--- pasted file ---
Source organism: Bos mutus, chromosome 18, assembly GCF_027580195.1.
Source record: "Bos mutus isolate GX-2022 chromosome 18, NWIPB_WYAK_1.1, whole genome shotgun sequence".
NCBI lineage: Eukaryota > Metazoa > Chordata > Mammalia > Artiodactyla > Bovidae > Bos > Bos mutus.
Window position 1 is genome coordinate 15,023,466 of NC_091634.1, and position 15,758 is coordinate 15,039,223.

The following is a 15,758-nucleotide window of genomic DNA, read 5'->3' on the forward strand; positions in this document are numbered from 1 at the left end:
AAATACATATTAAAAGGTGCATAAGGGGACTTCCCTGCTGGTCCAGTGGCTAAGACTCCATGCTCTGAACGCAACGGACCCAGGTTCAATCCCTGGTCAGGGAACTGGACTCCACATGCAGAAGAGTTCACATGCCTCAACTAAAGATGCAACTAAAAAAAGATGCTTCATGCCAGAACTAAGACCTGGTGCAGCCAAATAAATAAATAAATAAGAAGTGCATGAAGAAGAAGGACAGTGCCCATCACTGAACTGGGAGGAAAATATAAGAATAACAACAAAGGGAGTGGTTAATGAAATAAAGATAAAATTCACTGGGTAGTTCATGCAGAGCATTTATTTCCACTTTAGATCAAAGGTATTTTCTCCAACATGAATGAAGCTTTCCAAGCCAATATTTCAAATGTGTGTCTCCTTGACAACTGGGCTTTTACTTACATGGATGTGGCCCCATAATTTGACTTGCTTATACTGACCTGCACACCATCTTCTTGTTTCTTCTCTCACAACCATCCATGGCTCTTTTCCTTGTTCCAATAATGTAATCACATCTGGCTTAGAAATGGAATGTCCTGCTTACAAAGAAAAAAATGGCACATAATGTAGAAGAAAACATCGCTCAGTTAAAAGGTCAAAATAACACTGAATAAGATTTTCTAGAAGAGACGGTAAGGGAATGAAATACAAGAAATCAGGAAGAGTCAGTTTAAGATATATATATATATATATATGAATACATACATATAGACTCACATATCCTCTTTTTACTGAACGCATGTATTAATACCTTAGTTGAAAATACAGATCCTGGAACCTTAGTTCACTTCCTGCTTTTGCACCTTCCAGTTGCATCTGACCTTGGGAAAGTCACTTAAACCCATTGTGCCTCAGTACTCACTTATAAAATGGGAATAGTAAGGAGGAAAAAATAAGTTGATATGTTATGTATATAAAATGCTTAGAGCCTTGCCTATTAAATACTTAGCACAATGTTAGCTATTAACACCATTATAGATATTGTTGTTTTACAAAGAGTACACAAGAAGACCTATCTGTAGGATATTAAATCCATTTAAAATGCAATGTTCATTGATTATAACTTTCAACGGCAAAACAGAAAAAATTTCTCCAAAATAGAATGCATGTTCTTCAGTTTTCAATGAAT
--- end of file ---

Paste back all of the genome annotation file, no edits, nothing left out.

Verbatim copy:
Source organism: Bos mutus, chromosome 18, assembly GCF_027580195.1.
Source record: "Bos mutus isolate GX-2022 chromosome 18, NWIPB_WYAK_1.1, whole genome shotgun sequence".
NCBI lineage: Eukaryota > Metazoa > Chordata > Mammalia > Artiodactyla > Bovidae > Bos > Bos mutus.
Window position 1 is genome coordinate 15,023,466 of NC_091634.1, and position 15,758 is coordinate 15,039,223.

The following is a 15,758-nucleotide window of genomic DNA, read 5'->3' on the forward strand; positions in this document are numbered from 1 at the left end:
AAATACATATTAAAAGGTGCATAAGGGGACTTCCCTGCTGGTCCAGTGGCTAAGACTCCATGCTCTGAACGCAACGGACCCAGGTTCAATCCCTGGTCAGGGAACTGGACTCCACATGCAGAAGAGTTCACATGCCTCAACTAAAGATGCAACTAAAAAAAGATGCTTCATGCCAGAACTAAGACCTGGTGCAGCCAAATAAATAAATAAATAAGAAGTGCATGAAGAAGAAGGACAGTGCCCATCACTGAACTGGGAGGAAAATATAAGAATAACAACAAAGGGAGTGGTTAATGAAATAAAGATAAAATTCACTGGGTAGTTCATGCAGAGCATTTATTTCCACTTTAGATCAAAGGTATTTTCTCCAACATGAATGAAGCTTTCCAAGCCAATATTTCAAATGTGTGTCTCCTTGACAACTGGGCTTTTACTTACATGGATGTGGCCCCATAATTTGACTTGCTTATACTGACCTGCACACCATCTTCTTGTTTCTTCTCTCACAACCATCCATGGCTCTTTTCCTTGTTCCAATAATGTAATCACATCTGGCTTAGAAATGGAATGTCCTGCTTACAAAGAAAAAAATGGCACATAATGTAGAAGAAAACATCGCTCAGTTAAAAGGTCAAAATAACACTGAATAAGATTTTCTAGAAGAGACGGTAAGGGAATGAAATACAAGAAATCAGGAAGAGTCAGTTTAAGATATATATATATATATATATGAATACATACATATAGACTCACATATCCTCTTTTTACTGAACGCATGTATTAATACCTTAGTTGAAAATACAGATCCTGGAACCTTAGTTCACTTCCTGCTTTTGCACCTTCCAGTTGCATCTGACCTTGGGAAAGTCACTTAAACCCATTGTGCCTCAGTACTCACTTATAAAATGGGAATAGTAAGGAGGAAAAAATAAGTTGATATGTTATGTATATAAAATGCTTAGAGCCTTGCCTATTAAATACTTAGCACAATGTTAGCTATTAACACCATTATAGATATTGTTGTTTTACAAAGAGTACACAAGAAGACCTATCTGTAGGATATTAAATCCATTTAAAATGCAATGTTCATTGATTATAACTTTCAACGGCAAAACAGAAAAAATTTCTCCAAAATAGAATGCATGTTCTTCAGTTTTCAATGAAT